Relative response
BW combustible gas sensors are non-specific and respond to all combustible gases and vapors.
It is not necessary for the combustible vapor to be present in LEL concentrations. Even trace
amounts of combustible gas can be detected by this method.
Catalytic hot bead sensors respond to a wide range of ignitable gases and vapors. The amount of
heat produced by the combustion of a particular gas/vapor on the active bead will reflect the heat
of combustion for that substance. Heat of combustion varies from one substance to another. For
this reason readings vary between equivalent concentrations of different combustible gases. The
amount of heat provided by oxidation of the molecule on the active bead surface actually is
inversely proportional to the heat of combustion for that gas. This occurs because of differences
in molecular interaction with the catalytic surface. In general, the larger the size of the molecule,
the greater the heat of combustion. On the other hand, the smaller the molecule, the more readily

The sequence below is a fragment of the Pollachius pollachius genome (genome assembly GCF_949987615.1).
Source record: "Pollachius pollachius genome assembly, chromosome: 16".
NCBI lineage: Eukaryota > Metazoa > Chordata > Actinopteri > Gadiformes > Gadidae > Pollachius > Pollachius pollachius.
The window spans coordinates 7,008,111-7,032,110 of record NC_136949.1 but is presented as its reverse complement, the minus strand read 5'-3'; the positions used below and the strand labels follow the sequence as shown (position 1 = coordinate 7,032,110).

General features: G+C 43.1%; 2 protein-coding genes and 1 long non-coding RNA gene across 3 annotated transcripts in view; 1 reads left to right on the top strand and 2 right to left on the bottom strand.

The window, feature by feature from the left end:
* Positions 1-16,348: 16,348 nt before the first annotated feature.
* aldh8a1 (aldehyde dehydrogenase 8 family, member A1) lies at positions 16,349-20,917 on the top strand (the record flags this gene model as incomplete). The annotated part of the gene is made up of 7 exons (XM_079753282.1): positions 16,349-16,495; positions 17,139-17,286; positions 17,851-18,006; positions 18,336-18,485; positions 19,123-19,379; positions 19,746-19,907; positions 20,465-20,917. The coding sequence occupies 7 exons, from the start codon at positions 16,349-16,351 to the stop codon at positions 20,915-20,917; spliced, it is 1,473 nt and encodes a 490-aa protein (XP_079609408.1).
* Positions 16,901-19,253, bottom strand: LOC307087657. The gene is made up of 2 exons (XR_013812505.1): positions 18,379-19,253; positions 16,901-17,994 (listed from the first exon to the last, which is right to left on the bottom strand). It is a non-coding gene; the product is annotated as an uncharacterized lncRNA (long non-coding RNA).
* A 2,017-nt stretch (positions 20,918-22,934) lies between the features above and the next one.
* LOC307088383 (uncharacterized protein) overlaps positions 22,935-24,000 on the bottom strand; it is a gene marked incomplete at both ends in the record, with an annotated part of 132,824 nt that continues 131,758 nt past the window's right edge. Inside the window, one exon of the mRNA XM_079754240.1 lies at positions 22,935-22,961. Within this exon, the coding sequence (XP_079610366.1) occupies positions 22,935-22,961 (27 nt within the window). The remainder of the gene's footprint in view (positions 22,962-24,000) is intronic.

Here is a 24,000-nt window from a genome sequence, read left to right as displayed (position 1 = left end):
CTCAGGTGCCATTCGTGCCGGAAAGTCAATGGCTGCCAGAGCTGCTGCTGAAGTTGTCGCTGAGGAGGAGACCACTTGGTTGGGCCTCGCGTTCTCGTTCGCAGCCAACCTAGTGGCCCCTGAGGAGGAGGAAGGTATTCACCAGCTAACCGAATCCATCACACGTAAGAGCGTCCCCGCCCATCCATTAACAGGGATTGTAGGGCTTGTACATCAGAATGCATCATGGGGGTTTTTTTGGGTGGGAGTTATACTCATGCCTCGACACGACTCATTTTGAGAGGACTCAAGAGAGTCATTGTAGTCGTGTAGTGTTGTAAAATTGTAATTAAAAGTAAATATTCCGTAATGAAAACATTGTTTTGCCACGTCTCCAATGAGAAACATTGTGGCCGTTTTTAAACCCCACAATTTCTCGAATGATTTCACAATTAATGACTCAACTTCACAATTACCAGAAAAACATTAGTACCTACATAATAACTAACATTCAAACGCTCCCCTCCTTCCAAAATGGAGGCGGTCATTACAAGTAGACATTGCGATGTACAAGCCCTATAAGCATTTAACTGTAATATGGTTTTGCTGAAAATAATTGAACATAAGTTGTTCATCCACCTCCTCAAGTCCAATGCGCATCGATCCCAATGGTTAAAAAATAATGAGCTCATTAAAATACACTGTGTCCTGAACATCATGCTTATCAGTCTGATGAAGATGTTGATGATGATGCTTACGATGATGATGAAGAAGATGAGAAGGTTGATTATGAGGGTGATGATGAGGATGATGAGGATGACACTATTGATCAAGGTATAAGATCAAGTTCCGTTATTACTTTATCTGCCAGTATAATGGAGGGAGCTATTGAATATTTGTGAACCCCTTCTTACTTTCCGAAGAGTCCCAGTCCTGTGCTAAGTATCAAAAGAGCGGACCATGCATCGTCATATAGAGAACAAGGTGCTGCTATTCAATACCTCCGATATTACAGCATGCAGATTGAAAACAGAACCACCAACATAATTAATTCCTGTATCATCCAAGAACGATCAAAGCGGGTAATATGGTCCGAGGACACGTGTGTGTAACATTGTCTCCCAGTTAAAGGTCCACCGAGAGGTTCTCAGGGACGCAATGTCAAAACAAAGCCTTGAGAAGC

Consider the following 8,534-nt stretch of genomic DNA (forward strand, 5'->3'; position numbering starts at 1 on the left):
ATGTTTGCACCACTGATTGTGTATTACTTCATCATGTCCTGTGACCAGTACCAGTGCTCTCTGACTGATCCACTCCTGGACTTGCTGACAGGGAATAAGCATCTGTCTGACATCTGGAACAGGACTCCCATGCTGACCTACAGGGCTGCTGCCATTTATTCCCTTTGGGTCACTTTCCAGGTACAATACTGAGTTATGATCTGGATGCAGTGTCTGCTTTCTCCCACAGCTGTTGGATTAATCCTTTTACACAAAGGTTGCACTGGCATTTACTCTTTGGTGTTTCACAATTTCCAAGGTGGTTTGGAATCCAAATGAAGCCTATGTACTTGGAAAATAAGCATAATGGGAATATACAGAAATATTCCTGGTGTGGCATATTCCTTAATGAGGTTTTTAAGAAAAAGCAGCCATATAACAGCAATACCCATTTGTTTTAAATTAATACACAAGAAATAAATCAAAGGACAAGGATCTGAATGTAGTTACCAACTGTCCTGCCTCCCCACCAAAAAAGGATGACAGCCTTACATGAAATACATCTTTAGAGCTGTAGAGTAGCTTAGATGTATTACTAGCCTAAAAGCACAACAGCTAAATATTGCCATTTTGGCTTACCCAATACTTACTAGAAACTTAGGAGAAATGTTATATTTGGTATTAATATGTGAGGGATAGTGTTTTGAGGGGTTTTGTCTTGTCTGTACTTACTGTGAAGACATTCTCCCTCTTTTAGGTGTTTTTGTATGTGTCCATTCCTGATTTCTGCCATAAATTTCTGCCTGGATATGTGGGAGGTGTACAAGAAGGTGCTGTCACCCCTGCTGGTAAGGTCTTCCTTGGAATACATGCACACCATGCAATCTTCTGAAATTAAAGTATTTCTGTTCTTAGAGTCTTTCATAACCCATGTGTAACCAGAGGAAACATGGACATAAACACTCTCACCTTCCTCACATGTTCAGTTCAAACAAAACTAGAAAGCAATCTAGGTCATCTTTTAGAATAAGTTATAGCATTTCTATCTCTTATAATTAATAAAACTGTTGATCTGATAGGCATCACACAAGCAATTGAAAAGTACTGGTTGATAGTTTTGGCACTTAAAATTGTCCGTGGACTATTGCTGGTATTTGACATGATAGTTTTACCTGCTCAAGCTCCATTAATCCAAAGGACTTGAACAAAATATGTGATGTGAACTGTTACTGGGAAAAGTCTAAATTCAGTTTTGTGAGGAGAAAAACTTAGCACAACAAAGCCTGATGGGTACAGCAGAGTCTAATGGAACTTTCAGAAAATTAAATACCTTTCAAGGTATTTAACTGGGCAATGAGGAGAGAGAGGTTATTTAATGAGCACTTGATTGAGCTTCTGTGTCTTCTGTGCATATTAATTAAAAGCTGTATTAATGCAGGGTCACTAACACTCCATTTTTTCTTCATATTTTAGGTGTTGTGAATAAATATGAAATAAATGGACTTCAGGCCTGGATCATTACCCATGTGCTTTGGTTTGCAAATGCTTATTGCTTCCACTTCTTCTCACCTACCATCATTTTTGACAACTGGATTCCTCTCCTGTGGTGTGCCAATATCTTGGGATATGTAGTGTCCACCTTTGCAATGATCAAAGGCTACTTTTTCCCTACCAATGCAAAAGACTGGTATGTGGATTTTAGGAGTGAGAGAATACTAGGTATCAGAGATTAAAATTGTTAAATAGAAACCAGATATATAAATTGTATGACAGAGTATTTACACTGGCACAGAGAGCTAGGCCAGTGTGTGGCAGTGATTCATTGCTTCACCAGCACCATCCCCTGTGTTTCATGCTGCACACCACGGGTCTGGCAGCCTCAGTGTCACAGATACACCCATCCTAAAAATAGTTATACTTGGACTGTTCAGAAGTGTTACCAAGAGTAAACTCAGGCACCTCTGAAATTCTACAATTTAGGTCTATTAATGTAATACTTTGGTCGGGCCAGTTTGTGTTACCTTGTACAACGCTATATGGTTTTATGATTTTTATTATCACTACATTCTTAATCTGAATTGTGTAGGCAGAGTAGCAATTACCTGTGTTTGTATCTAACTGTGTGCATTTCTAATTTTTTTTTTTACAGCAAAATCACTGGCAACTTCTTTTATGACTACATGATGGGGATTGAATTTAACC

it is able to penetrate the sintered surface of the bead, and interact with the catalyst in the
oxidation reaction.
A combustible gas and vapor reading instrument may be calibrated to any number of different
gases or vapors. If an instrument is only going to be used for a single type of gas over and over
again, it is usually best to calibrate the instrument to that particular hazard. As long as the gas
that is encountered is the same gas that was used during calibration, the readings will be exactly
accurate (to the tolerances of the instrument design). This is what is illustrated in Figure 1.0:
July 10, 2003
Applications Note: Use of "pentane equivalent"
calibration gas mixtures
Page 3
Figure 1.0: Linear response to the gas used in calibration
Note that in a properly calibrated instrument, a concentration of 50 percent LEL produces a meter
response (reading) of 50 percent LEL.
Figure 2.0 illustrates what may be seen when a combustible sensor is used to monitor gases
other than the one to which it was calibrated. The chart shows the "relative response curves" of
the instrument to several different gases.
Figure 2.0: Relative response curves
Note that the response to the gas to which the instrument was calibrated, the "calibration
standard", is still precisely accurate. For the other gases the responses are a little off.